Look to pensions, internal revenues to bridge infrastructure gap

Aid and borrowing from both domestic and external sources have not proven reliable in bridging the country’s infrastructure financing gap, panellists at the 8th edition of the Ghana Economic Forum (GEF) 2019 have said.

The Panel on one of the key topics -‘Bridging Ghana’s Financing Gap Through Domestic Capital Generation’ – noted that the huge infrastructure financing gap of about US$1.5billion facing the country every year can only be narrowed through improved domestic revenue mobilisation from individual savings, pension funds, among others.

“Government expenditure to GDP is around 19 percent – one of the lowest if you compare to other countries. This leaves a huge financing gap, and that gap has to be filled. And how are we able to fill that? It will definitely be done from three resources – borrowing, aid and internal revenue.

“The first two have ramifications on the economy; so, the only way out is our ability to generate internal revenue, and that means we must unleash the private sector’s potential to be able to fill that gap,” said Prof. Eric Osei-Asibbey, who is an Associate Professor at the Department of Economics, University of Ghana.

To also solve the problem of lack of term-term capital to finance infrastructure development, he said the potential of the private sector, considered the engine of growth of every economy, must be wholly harnessed and unleashed.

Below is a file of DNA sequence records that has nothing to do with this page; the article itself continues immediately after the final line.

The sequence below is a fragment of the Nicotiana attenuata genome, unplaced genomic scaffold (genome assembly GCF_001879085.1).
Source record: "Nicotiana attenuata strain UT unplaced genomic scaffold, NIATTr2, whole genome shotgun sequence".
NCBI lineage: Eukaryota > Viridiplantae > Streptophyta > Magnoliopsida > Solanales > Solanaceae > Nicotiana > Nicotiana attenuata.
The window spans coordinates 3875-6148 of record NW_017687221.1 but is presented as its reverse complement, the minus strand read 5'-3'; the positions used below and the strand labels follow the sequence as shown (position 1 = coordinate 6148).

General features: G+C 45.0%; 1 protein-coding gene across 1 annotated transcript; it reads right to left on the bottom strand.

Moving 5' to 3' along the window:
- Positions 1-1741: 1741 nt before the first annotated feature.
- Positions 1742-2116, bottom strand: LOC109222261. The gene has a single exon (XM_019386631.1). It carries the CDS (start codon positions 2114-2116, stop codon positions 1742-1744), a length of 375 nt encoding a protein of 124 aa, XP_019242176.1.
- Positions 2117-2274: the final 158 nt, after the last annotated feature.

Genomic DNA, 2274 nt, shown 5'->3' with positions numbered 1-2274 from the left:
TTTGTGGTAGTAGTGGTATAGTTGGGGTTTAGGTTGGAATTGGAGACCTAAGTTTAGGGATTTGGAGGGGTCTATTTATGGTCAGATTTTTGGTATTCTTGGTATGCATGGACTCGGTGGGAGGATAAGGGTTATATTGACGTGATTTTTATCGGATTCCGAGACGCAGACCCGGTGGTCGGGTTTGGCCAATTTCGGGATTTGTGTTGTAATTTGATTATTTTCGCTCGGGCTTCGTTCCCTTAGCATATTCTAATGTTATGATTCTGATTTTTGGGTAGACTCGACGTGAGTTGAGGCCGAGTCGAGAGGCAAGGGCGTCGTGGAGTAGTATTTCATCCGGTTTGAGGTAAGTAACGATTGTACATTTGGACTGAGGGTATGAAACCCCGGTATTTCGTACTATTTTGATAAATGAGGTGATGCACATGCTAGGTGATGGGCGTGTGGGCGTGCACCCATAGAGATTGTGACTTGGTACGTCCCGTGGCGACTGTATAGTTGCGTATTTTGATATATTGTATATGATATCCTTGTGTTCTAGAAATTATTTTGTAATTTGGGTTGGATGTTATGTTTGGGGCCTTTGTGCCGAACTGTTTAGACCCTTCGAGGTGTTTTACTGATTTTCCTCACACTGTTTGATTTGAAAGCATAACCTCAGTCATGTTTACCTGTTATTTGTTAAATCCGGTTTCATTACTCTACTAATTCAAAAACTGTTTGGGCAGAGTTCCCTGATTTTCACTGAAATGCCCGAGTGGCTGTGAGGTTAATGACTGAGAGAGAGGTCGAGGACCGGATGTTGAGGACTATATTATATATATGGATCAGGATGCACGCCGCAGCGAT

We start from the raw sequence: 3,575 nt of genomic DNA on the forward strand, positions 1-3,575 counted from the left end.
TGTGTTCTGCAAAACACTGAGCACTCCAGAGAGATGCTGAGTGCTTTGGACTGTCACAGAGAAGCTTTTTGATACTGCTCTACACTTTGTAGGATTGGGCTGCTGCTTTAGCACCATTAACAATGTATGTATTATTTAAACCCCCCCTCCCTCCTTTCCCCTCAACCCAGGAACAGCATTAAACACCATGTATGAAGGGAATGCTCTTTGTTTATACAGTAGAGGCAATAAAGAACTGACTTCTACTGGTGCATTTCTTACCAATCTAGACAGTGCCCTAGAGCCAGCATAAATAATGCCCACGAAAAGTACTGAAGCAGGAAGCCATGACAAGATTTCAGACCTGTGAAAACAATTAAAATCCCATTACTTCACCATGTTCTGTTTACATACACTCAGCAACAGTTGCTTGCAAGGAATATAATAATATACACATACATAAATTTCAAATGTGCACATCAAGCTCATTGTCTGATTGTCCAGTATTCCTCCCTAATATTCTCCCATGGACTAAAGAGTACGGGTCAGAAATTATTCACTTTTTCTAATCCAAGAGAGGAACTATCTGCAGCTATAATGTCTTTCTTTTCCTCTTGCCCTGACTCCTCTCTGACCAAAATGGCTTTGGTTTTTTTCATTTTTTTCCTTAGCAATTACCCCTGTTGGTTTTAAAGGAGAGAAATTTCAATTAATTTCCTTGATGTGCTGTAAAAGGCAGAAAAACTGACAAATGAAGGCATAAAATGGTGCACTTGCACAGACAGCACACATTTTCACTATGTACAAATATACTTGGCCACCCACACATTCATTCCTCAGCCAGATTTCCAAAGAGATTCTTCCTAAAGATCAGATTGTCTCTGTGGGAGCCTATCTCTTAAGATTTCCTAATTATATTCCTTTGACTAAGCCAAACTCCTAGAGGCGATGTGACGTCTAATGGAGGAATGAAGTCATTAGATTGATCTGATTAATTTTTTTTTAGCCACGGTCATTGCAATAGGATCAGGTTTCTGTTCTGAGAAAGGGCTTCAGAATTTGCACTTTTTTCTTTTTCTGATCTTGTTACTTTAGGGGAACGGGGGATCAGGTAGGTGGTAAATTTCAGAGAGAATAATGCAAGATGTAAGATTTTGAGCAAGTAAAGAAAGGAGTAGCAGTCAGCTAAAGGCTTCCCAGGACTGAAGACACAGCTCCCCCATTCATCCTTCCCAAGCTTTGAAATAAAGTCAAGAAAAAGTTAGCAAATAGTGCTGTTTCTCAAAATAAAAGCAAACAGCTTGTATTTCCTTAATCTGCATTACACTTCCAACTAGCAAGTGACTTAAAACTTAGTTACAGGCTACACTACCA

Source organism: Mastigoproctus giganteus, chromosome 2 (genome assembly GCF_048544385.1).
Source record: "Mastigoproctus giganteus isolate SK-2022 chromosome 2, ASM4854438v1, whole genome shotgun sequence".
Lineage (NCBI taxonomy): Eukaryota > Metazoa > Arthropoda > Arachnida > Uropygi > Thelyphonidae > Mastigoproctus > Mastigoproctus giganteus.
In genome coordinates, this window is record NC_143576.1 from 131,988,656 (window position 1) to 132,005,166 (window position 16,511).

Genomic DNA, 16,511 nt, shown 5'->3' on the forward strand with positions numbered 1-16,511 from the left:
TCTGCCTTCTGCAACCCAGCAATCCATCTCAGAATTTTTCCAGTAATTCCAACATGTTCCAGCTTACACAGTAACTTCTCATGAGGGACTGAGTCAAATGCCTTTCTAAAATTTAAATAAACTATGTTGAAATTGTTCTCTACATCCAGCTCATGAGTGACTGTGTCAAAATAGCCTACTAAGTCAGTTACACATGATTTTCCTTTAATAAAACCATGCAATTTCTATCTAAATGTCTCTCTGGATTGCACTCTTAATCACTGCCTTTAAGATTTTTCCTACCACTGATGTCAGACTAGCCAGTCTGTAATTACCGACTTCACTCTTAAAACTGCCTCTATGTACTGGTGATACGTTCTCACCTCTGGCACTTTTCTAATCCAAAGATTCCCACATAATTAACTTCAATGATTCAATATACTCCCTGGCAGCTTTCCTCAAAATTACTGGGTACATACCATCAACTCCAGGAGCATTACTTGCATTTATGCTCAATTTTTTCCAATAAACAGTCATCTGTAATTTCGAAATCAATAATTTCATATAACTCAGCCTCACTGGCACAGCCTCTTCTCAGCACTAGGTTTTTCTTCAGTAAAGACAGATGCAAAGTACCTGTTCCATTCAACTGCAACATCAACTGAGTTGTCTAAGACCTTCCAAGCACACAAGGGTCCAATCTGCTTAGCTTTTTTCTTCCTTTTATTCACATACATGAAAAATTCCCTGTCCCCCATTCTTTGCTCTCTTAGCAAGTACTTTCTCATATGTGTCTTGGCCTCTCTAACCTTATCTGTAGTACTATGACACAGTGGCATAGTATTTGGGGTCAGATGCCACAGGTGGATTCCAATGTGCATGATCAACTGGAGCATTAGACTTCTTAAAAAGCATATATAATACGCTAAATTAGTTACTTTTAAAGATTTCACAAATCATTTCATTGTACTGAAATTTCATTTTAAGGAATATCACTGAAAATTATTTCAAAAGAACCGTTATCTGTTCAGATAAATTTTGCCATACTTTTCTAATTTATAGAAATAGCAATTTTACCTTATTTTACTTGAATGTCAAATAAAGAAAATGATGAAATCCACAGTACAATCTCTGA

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As a country, he said, “one of the key constraints for us has been the fact that we have a very weak saving culture”.

The panel comprised Jeff Gable, Head of Research at Absa Group, and reps from the Ghana Investment Promotion Centre, Ghana Revenue Authority and Verod Capital Management, and collectively concurred with Prof. Asibbey’s assertion that the most trusted way to overcome the current financing woes is to strengthen and encourage domestic revenue collection, savings and pensions funds.

For his part, Mr. Gable emphasised the need to have available a pool of innovative and attractive savings products capable of bringing to bear, in a formal way, some of the money that sits idle with people.

He lamented that if one looks at local pension funds – assets under management in the country per capita – it is barely US$100 per person, which he said is not good enough. “This speaks to the lack of long-term capital that we can generate domestically and put to work.”

To remedy the situation, he called for fruitful discussions about how the country can build the right environment to encourage long-term savings.

He also mentioned launch of the third annual Absa Africa Financial Markets Index – comprising 20 countries including Ghana. He said the annual index seeks to encourage discussions around ensuring that capital markets across the continent can be broad, open and transparent, and accessible.

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Markets overseas like this, he added, will not only be easy to draw capital from to help build “all of the things that we need to be more prosperous, but it speaks to the idea that we need to make it easier for funds in Ghana to find their way into suitable savings vehicles and projects”.

The 2019 GEF was themed ‘Sustaining Financial and Economic Stability: The Key Priorities’.

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